When I stopped in on Bob Meduna in the fields just west of Wahoo, I asked, “How does the harvest look?” “Looks pretty good,” Bob said. “What’s everyone else saying?”
It was one of those perfect fall mornings in Nebraska. On the horizon, the rich blue sky seemed to stretch down and touch the amber rolling hills — with two differently colored combines adding depth to the scene.
Nebraska’s strength, her character and her tradition are found in the land. It is clearly the most defining element of who we are and what we make. Agriculture creates our habits of being, our culture, our economic largesse. One quarter of our jobs are tied to it. Out of the state’s total land mass, over 90 percent is farms and ranches. The Cornhusker State is the third-largest corn-producing state and the top popcorn-producing state in America. Our ag sector is a major exporter. One out of every four rows of Nebraska soybeans go to China. We are the No. 1 state for beef exports.
But the little-told story is that agriculture is also America’s strength. It is foundational to America’s economy and our relationships abroad. Feeding the world is something we take for granted because we do it so effectively. Twelve years ago, we averaged 154 bushels of corn per acre; today that number is 178 bushels.
With a new Farm Bill coming up, a lot of the discussion will be on the necessary stabilization policies for agriculture for the benefit of Nebraska and America. At the Nebraska State Fair in Grand Island this summer, the federal delegation held an important panel discussion with farmers from our diverse agricultural sectors. The challenge moving forward is to broaden our thinking from just expanding markets to creating healthy farm income. Low corn and soybean prices and higher input costs are parts of the challenge. But there are other drags on the equation, such as health insurance costs. You can buy fertilizer through your co-op, but you can’t buy health insurance. This is an unfair choke point inhibiting more solutions for farmers and small businesses who do not benefit from the risk-pool diversity of larger corporations. Washington seems to be waking up to this reality — admittedly, a bit late — but I am hopeful for a sensible bipartisan solution.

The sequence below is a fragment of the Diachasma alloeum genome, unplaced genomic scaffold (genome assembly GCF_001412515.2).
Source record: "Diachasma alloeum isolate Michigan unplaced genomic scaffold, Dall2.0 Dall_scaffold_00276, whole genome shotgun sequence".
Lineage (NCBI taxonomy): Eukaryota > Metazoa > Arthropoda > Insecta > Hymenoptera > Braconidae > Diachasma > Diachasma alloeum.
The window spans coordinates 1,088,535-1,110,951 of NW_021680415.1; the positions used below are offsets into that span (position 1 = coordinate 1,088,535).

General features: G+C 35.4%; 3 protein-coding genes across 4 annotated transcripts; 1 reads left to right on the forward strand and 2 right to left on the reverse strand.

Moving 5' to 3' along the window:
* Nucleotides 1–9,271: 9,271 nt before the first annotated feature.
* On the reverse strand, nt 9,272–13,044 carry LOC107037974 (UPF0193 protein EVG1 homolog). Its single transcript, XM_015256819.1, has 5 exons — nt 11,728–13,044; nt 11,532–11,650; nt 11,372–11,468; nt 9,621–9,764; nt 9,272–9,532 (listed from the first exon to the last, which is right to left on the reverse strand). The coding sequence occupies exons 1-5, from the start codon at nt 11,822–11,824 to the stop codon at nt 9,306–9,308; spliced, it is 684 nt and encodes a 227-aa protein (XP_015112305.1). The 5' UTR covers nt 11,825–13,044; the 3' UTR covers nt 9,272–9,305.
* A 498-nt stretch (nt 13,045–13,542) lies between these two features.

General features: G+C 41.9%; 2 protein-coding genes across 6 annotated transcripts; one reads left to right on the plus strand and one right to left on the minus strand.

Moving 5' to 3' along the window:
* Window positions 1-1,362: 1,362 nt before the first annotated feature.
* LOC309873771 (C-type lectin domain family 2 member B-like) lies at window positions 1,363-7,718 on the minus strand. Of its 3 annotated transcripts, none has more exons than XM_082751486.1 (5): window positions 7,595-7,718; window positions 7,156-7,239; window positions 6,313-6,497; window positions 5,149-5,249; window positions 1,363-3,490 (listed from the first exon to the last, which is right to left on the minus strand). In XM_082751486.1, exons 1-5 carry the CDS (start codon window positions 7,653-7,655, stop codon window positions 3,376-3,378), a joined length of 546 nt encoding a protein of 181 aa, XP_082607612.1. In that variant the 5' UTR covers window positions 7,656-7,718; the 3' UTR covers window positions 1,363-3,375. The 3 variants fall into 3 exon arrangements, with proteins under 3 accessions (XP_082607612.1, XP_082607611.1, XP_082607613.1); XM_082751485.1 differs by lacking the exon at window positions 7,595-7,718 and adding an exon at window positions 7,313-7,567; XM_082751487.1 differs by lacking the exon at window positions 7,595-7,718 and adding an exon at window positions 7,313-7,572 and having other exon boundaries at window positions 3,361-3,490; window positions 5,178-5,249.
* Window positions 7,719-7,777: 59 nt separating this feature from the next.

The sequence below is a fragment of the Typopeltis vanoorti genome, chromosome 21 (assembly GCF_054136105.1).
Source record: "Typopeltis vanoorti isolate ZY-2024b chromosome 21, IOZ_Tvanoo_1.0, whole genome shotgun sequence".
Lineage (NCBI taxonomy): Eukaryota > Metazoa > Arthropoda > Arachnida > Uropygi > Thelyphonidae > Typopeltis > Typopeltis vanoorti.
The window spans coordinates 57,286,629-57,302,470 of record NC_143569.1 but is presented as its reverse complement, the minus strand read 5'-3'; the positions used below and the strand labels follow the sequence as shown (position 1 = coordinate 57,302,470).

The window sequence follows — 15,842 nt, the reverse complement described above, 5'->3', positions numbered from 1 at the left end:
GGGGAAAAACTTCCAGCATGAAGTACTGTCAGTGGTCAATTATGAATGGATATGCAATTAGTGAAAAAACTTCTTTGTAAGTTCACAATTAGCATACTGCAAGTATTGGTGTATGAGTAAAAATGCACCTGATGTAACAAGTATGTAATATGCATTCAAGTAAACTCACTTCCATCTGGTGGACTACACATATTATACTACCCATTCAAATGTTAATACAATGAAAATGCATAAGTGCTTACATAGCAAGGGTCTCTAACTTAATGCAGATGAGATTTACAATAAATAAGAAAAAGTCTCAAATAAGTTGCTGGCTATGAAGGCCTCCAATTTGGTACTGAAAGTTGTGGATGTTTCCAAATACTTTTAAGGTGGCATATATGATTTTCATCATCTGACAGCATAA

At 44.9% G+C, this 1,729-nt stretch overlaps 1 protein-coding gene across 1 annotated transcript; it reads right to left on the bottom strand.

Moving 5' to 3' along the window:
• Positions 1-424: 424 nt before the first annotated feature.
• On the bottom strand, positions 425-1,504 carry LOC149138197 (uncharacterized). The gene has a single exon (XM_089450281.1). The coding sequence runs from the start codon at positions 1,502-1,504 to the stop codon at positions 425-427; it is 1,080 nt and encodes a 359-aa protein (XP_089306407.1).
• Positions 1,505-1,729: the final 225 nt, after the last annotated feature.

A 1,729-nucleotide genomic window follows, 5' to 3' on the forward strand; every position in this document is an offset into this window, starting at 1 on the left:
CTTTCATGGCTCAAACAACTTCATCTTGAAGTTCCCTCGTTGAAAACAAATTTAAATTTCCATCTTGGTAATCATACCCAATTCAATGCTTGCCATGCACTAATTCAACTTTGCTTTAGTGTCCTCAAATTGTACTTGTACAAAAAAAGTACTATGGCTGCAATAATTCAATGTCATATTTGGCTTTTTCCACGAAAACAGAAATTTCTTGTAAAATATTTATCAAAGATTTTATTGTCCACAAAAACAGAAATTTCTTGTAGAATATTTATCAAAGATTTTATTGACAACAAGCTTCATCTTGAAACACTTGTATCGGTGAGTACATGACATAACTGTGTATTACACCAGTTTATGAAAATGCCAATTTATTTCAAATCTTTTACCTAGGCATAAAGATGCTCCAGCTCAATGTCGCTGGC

Moving up the value chain from raw commodities, some of the most forward-thinking ag work in the world is being done right here in Blair. Novozymes' business in the production of biofuels, amino acids, lactic acid, glycine and enzymes from local grain production provides value-added products for human and animal nutrition and even new source material for bioplastics.
A glance across the pond shows the potential of small-scale production agriculture. Under the mantra of “twice as much food using half as many resources,” Dutch farmers are reducing water use for key crops by up to 90 percent with a staggering increase in output. The Netherlands is the No. 2 exporter of food as measured by value, close on the heels of the United States, which has 270 times more landmass.
It may surprise you that, after a long period of decline, the number of people engaged in agriculture is growing. Expanding our ag family with innovative opportunities that add value to our commodity groups, augment specialty crops and reconnect the farmer to the family, the urban to the rural, will expand local economies and tap into the important growing trends of knowing your food and artisanal agriculture.
Someone told me recently to “keep Nebraska a secret.” Tempting. I knew what he meant in a deeper sense. Our current economic construct, however, was at one point somebody’s innovation. Our best protection is to keep moving forward — preserving, enhancing and creating new possibilities under that rich blue Nebraska sky.